MUSIC VENUE TRUST CALLS FOR DECISIVE, DIRECT ACTION!
The Music Venue Trust (MVT), which represents hundreds of grassroots music venues throughout the UK has issued a dire warning to the UK government that the entire grassroots live music sector is now at “red alert status” and has called on the wider music industry, local communities and music fans to support its ongoing #saveourvenues campaign by taking “decisive, direct action” to ensure every venue can survive and re-open safely.
With the announcement of how the government’s much-touted £ 1.57bn Cultural Recovery will be distributed due on October 5th , and final decisions on funding for grassroots music venues in England, Scotland and Wales announced by October 16th, MVT has declared the situation ‘critical’ today, with a warning that the fate of these venues is now hanging in the balance.
Mark Davyd, co-founder & CEO of Music Venue Trust (MVT) said: “After six months of struggling to survive, grassroots music venues now face a two-week period of huge uncertainty in which their future will be decided by the outcome of a single government funding announcement. The Government has put all its eggs in one basket and has no backup plan to prevent the complete collapse of this entire cultural sector, placing at risk over 200,000 jobs, and billions of pounds of economic activity”.
The Westminster government’s singular reliance on the impact of the Cultural Recovery Fund was revealed last week when the Winter Economy Plan contained no additional measures to address the specific restrictions that have been placed on the live music industry. This was compounded during a meeting hosted by The Department of Culture, Media & Sport (DCMS) when numerous enquiries from MPs asking what the government was going to do to prevent the collapse of the live music industry was answered by stock answers stating that the Cultural Recovery Fund was “being made available”.
Beverley Whitrick, Strategic Director of MVT, said, “Music Venue Trust is extremely concerned that the situation has become Schrodinger’s fund; hardly anyone has received any significant support from the Cultural Recovery Fund yet, but everyone is going to be saved by it. This is not a coherent strategy; the government does not even control the distribution of the funding they have made available and on which their entire strategy for the UK live music sector now rests”.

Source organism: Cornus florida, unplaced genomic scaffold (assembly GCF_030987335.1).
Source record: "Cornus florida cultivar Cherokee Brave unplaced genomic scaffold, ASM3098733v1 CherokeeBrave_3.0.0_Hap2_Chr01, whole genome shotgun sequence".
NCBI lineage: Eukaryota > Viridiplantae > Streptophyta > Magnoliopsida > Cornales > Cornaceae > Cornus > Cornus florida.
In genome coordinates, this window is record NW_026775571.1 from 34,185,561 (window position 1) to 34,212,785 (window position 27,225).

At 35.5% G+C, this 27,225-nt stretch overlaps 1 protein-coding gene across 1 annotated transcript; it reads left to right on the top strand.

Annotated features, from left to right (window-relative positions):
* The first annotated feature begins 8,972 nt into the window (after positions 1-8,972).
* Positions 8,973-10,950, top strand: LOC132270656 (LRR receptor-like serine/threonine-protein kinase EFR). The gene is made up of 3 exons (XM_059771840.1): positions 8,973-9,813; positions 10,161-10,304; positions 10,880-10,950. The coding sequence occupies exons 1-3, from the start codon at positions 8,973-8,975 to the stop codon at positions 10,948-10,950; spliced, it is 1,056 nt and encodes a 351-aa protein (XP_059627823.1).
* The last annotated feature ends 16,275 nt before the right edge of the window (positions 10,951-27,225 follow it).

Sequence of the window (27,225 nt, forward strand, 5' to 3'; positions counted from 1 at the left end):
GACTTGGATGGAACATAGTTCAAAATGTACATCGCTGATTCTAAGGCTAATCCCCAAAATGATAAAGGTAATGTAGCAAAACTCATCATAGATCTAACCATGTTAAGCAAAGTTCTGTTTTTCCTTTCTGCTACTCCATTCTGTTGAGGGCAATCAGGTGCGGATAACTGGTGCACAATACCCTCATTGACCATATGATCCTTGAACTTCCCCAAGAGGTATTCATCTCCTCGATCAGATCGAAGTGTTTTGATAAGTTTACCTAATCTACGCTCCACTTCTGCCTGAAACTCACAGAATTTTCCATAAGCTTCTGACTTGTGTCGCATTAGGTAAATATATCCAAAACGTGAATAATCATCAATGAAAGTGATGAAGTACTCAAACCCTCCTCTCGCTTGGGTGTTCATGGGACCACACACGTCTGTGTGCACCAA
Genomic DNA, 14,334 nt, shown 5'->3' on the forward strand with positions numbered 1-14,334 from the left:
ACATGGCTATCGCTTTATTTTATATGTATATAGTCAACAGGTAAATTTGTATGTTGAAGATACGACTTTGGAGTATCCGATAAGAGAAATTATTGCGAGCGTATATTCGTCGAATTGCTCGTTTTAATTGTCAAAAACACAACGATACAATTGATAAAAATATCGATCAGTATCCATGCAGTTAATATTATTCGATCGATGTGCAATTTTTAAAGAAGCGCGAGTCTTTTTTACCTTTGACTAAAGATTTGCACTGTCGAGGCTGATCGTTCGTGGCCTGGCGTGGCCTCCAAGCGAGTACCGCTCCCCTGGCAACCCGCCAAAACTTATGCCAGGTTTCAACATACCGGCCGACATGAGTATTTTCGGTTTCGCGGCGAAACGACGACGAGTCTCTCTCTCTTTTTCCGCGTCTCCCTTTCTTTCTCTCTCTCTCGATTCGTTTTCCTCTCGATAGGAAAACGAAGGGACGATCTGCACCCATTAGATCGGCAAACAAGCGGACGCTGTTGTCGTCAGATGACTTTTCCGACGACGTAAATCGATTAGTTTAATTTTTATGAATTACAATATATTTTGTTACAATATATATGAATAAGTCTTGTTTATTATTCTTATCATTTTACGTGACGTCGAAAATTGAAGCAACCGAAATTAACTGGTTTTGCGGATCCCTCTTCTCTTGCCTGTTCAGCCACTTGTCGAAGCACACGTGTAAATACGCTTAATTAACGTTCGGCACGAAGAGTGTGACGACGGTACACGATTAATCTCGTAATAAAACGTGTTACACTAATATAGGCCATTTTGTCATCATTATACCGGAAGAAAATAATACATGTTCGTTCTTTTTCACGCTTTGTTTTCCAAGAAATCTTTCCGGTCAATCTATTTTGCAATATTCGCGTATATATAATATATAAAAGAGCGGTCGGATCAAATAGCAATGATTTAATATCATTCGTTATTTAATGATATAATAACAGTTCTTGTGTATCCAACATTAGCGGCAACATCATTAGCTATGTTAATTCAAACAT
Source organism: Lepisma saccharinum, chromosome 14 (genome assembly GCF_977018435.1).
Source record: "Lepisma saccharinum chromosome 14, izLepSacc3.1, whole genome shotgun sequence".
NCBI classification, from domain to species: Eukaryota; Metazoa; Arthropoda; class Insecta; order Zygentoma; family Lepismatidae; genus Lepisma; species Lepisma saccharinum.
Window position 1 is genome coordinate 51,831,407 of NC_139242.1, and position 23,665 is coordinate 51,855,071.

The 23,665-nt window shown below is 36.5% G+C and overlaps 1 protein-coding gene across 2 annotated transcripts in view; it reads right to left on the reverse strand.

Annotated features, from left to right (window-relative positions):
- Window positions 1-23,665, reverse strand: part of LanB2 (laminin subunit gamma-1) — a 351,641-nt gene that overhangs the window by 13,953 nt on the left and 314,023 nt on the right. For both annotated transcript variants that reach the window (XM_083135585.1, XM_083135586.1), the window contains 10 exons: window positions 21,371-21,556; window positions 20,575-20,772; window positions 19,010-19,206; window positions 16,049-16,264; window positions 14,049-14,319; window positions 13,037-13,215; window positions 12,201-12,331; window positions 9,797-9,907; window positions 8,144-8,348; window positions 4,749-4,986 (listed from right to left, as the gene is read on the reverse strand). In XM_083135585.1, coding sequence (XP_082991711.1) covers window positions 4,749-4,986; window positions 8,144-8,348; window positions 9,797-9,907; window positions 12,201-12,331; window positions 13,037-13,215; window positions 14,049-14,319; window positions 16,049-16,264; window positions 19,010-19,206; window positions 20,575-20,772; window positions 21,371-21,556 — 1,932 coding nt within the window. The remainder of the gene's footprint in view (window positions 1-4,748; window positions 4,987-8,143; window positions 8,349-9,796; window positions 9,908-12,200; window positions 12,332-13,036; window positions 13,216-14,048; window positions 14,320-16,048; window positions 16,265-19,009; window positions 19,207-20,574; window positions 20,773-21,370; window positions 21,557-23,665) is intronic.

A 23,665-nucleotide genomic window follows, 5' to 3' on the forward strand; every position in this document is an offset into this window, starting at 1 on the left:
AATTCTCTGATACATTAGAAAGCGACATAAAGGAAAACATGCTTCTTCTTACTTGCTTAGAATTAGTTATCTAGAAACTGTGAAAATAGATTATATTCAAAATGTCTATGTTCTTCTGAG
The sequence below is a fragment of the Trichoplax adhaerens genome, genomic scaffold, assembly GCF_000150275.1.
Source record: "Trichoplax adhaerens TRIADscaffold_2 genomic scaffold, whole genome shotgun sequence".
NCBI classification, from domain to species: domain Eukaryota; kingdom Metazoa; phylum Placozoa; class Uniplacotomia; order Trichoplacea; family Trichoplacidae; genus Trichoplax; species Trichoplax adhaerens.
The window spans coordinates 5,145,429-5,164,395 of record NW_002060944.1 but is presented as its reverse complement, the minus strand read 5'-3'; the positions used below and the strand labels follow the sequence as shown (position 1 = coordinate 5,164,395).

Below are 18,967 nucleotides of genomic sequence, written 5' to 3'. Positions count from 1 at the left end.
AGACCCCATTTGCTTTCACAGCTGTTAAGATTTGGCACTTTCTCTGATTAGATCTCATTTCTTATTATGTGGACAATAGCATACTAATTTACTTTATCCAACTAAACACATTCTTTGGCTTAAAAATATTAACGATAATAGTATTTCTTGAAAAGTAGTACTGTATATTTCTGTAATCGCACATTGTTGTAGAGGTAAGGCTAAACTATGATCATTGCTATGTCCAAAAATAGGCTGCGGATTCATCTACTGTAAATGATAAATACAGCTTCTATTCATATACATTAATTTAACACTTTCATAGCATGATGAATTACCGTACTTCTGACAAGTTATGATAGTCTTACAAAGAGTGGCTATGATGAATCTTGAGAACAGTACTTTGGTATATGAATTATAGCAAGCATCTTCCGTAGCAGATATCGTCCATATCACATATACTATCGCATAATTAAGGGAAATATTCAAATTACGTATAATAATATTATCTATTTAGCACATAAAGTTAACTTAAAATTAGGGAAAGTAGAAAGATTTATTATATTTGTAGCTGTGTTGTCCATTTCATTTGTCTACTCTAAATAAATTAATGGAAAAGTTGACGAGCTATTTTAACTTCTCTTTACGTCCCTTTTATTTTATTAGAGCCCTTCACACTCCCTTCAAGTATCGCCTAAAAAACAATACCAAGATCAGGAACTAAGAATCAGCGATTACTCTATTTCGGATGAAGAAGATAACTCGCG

With this in mind MVT is calling on the wider music industry, music fans and local communities to redouble their efforts to prevent the permanent closure of grassroots music venues by getting directly involved in the #saveourvenues campaign (saveourvenues.co.uk) through fundraising, letter writing to local councils, MPs, social media support and more.
Mark Davyd continues: “Venues, artists, audiences, and communities have done everything they can to support the #saveourvenues campaign, which has helped hundreds of grassroots music venues to survive to this point. Music Venue Trust has offered extraordinary support to enable grassroots music venues to make strong, evidenced applications to the Cultural Recovery Fund. The entire government focus on what can be achieved by that single fund will reach its conclusion between October 5th and October 16th when the results of those applications are announced. Any venue that is not successful, or any venue that is ineligible, will still be unable to open, will still have to pay rent and will still have no possible income sources from the day those decisions are announced until the day they are finally able to open. We need everyone who cares about the future of grassroots music venues to take note of these decisions as they are made and if necessary to take direct action to save any venue that is unsuccessful. It’s up to us – the government may very well fail to save our venues but we as individuals can still fight for their survival.”
Music Venue Trust will be announcing the funding decisions as they are made via their social media channels and the media and will provide a list of both successful and unsuccessful venues so that can support efforts be directed to where they are most needed .
Beverley Whitrick added, “We don’t know what the outcome here will be; worryingly, neither does the government despite their singular reliance upon this funding to protect access to culture across hundreds of communities. But we do know that the Save Our Venues campaign, with the incredible support it has received, has got the grassroots sector to this stage with minimum losses. That campaign may now need to be stepped up. Grassroots music venues are at Red Alert status and hundreds are confronted by the possibility of imminent decisions which will result in their permanent closure. Our whole grassroots community sector will need to take part in decisive, direct action if we are to ensure we reopen every venue safely.”